Some possible reasons I read:
Merchant adoption through payment processors
While merchant adoption is growing, it is currently mostly through payment processors, hardly any merchants keep a significant portion of their bitcoin earnings. With the broader selection of things to spend bitcoins on, more people are shopping with bitcoins, yet, not necessarily replenish their holdings. This creates a downward pressure on the markets.
Retailers first, suppliers lagging behind
And the retailers are right to immediately turn their bitcoin earnings into cash: With the current price downtrend, otherwise they would have lost significant value, more than they could have afforded on their margins. The problem is: Since retailers don't have Bitcoin holdings, I don't think there has been much request for suppliers to accept Bitcoin. – But without suppliers taking Bitcoin, there is no reason for retailers to keep them.
Stocks are doing very well
I've seen it suggested, that some early adopters with large amounts of bitcoins might be diversifying their holdings into other assets. The stock market is doing pretty well, and there were some interesting Initial Public Offerings recently.
Price is set by exchanges, yet, the big amounts are traded on Over-The-Counter markets
The Bitcoin exchanges are too small a market for the big payment processors to offload their earnings. So, instead, they sell huge amounts directly to interested parties. It has been suggested, that some of those interested parties might be using their freshly acquired bitcoins to push down the price on exchanges, in order to buy more bitcoins cheaply.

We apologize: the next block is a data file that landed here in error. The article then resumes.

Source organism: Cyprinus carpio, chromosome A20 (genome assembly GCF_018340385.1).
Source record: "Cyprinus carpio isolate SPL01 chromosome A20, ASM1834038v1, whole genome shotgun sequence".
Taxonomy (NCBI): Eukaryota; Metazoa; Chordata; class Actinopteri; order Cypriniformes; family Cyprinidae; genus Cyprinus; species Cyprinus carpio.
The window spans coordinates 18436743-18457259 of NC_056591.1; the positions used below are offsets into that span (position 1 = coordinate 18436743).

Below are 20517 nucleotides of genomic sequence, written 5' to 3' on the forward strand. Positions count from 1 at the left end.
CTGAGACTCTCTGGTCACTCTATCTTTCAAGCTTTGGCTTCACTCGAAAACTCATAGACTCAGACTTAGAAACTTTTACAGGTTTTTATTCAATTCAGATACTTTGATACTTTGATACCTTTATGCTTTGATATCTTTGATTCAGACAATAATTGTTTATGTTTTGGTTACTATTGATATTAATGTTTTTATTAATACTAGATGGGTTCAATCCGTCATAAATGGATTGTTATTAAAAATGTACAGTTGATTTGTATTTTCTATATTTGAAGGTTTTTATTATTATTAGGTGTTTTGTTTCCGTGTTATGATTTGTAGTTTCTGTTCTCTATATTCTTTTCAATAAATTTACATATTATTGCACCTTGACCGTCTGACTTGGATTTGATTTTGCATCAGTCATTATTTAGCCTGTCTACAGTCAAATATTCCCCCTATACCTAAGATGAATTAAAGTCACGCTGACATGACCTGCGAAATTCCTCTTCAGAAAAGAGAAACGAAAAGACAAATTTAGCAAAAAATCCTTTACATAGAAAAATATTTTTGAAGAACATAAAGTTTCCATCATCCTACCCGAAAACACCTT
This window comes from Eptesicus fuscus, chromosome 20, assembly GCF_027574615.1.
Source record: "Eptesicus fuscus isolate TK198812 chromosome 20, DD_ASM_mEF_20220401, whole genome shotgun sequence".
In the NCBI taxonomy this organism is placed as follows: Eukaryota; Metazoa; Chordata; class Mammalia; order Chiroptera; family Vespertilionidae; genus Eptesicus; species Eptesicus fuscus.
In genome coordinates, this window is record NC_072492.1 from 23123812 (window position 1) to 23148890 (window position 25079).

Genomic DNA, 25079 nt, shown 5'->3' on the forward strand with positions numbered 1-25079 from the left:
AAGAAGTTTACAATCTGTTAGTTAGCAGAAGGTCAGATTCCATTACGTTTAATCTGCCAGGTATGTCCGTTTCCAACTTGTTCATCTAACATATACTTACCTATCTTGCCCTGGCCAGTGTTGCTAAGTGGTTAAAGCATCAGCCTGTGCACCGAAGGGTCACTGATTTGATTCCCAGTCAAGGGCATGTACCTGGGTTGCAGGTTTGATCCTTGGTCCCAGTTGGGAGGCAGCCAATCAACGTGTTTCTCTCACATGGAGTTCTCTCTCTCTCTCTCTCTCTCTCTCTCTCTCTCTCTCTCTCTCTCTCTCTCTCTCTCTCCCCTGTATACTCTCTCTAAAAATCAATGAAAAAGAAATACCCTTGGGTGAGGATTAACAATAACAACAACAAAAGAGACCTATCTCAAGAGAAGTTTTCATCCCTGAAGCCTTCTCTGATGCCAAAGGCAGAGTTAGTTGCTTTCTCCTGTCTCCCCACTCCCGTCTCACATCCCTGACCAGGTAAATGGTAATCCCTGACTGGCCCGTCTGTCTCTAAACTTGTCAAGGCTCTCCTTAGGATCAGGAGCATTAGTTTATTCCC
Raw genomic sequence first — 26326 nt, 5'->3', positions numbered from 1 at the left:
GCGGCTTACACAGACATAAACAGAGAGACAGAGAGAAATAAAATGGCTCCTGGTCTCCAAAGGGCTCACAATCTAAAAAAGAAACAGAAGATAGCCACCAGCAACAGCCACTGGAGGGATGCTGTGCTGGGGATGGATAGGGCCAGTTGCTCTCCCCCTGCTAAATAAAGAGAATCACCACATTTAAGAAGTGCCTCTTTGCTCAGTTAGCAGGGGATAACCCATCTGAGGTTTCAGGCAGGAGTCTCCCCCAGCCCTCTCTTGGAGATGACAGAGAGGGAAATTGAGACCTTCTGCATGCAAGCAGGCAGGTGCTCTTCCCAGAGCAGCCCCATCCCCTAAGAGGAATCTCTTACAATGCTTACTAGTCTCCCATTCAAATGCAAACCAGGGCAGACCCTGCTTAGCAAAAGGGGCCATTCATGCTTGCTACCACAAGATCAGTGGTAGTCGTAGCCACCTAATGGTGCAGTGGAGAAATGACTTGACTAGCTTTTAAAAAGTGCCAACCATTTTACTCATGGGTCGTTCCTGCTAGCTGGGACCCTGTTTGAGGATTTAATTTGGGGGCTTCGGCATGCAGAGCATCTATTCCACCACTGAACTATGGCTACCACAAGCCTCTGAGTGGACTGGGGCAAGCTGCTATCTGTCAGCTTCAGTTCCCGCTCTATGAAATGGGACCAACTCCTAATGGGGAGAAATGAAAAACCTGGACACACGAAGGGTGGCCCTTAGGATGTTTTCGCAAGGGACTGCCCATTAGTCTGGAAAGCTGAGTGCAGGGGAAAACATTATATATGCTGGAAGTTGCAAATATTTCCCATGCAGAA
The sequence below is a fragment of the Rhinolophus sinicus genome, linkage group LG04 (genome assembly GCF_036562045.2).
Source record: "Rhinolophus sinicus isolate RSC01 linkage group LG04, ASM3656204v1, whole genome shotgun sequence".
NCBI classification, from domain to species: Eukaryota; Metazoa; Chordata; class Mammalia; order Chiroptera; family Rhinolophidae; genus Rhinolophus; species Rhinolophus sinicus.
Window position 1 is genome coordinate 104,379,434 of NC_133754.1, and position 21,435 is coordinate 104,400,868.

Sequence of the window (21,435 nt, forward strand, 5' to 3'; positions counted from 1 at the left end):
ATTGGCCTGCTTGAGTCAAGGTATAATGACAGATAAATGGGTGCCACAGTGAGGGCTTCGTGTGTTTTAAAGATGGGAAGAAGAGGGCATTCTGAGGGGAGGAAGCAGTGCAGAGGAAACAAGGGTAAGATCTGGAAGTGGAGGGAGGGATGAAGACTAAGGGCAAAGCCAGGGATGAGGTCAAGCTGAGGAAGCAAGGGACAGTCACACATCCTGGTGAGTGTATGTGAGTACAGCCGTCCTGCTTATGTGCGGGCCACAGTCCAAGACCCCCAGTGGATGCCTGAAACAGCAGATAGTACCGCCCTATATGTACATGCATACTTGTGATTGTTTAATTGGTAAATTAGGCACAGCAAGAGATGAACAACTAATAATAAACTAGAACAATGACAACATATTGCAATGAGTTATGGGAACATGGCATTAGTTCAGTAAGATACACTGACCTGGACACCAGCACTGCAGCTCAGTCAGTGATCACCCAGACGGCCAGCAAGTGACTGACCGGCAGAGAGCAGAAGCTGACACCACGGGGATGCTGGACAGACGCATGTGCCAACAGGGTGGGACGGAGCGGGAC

We are still in the correction after the Mt.Gox hype and crash
Some think that we are still in the correction phase after the Mt.Gox hype, seeking the fair price after it was massively overvalued.
Regulatory stance still unclear in many countries
Some suggest that the Bitlicense proposal in NY could be a precedent for other US states to follow suit. Quite a few followers of Bitcoin seem to think that it would be very inhibiting to the adoption of Bitcoin in the US if that were to happen.
A lot of people invested a lot of money into mining equipment that is now not earning what they expected, or which they didn't even get. There might be some financial pressure on them to market more of their Bitcoin holdings than they wished in order to pay for their upkeep.
Weak Hands and Impatient Enthusiasts
The falling price is shaking out weak hands. People that bought too high and want to cut their losses. Also, some are gambling to buy back in lower. Some (younger?) enthusiasts might be getting disillusioned, because Bitcoin isn't changing the world fast enough.
Volatility is down, damping speculators enthusiasm
Volatility had been decreasing for most of the year, making it less attractive for speculators to invest. Apparently, this has changed this week with new record trading volumes on the Chinese exchanges according to Daniel Mark Harrison on Coindesk.
Just some ideas, most is gossip and AFAIK, I'm sure there are plenty more.